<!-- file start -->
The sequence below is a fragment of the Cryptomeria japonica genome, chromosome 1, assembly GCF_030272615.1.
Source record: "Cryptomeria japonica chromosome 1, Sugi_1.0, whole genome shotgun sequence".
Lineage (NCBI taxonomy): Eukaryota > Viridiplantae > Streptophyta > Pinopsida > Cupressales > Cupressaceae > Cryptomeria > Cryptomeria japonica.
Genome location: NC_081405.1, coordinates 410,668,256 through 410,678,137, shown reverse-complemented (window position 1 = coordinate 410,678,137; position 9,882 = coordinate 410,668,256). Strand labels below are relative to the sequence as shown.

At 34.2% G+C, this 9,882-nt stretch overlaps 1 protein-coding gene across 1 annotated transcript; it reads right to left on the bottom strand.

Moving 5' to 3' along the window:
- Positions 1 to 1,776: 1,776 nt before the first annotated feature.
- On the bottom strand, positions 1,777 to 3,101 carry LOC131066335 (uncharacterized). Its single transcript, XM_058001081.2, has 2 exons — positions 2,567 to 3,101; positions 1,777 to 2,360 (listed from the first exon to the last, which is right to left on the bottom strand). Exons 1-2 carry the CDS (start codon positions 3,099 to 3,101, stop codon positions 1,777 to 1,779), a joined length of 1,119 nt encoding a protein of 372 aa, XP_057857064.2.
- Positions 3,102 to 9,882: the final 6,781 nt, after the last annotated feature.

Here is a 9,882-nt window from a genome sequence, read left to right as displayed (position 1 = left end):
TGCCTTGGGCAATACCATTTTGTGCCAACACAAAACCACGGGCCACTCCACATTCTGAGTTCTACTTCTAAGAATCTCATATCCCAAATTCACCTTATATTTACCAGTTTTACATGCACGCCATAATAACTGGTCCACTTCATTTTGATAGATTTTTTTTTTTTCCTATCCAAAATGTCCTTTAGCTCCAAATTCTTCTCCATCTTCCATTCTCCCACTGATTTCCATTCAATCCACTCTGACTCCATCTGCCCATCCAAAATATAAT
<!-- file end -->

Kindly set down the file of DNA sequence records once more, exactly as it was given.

The sequence below is a fragment of the Cryptomeria japonica genome, chromosome 1, assembly GCF_030272615.1.
Source record: "Cryptomeria japonica chromosome 1, Sugi_1.0, whole genome shotgun sequence".
Lineage (NCBI taxonomy): Eukaryota > Viridiplantae > Streptophyta > Pinopsida > Cupressales > Cupressaceae > Cryptomeria > Cryptomeria japonica.
Genome location: NC_081405.1, coordinates 410,668,256 through 410,678,137, shown reverse-complemented (window position 1 = coordinate 410,678,137; position 9,882 = coordinate 410,668,256). Strand labels below are relative to the sequence as shown.

At 34.2% G+C, this 9,882-nt stretch overlaps 1 protein-coding gene across 1 annotated transcript; it reads right to left on the bottom strand.

Moving 5' to 3' along the window:
- Positions 1 to 1,776: 1,776 nt before the first annotated feature.
- On the bottom strand, positions 1,777 to 3,101 carry LOC131066335 (uncharacterized). Its single transcript, XM_058001081.2, has 2 exons — positions 2,567 to 3,101; positions 1,777 to 2,360 (listed from the first exon to the last, which is right to left on the bottom strand). Exons 1-2 carry the CDS (start codon positions 3,099 to 3,101, stop codon positions 1,777 to 1,779), a joined length of 1,119 nt encoding a protein of 372 aa, XP_057857064.2.
- Positions 3,102 to 9,882: the final 6,781 nt, after the last annotated feature.

Here is a 9,882-nt window from a genome sequence, read left to right as displayed (position 1 = left end):
TGCCTTGGGCAATACCATTTTGTGCCAACACAAAACCACGGGCCACTCCACATTCTGAGTTCTACTTCTAAGAATCTCATATCCCAAATTCACCTTATATTTACCAGTTTTACATGCACGCCATAATAACTGGTCCACTTCATTTTGATAGATTTTTTTTTTTTCCTATCCAAAATGTCCTTTAGCTCCAAATTCTTCTCCATCTTCCATTCTCCCACTGATTTCCATTCAATCCACTCTGACTCCATCTGCCCATCCAAAATATAAT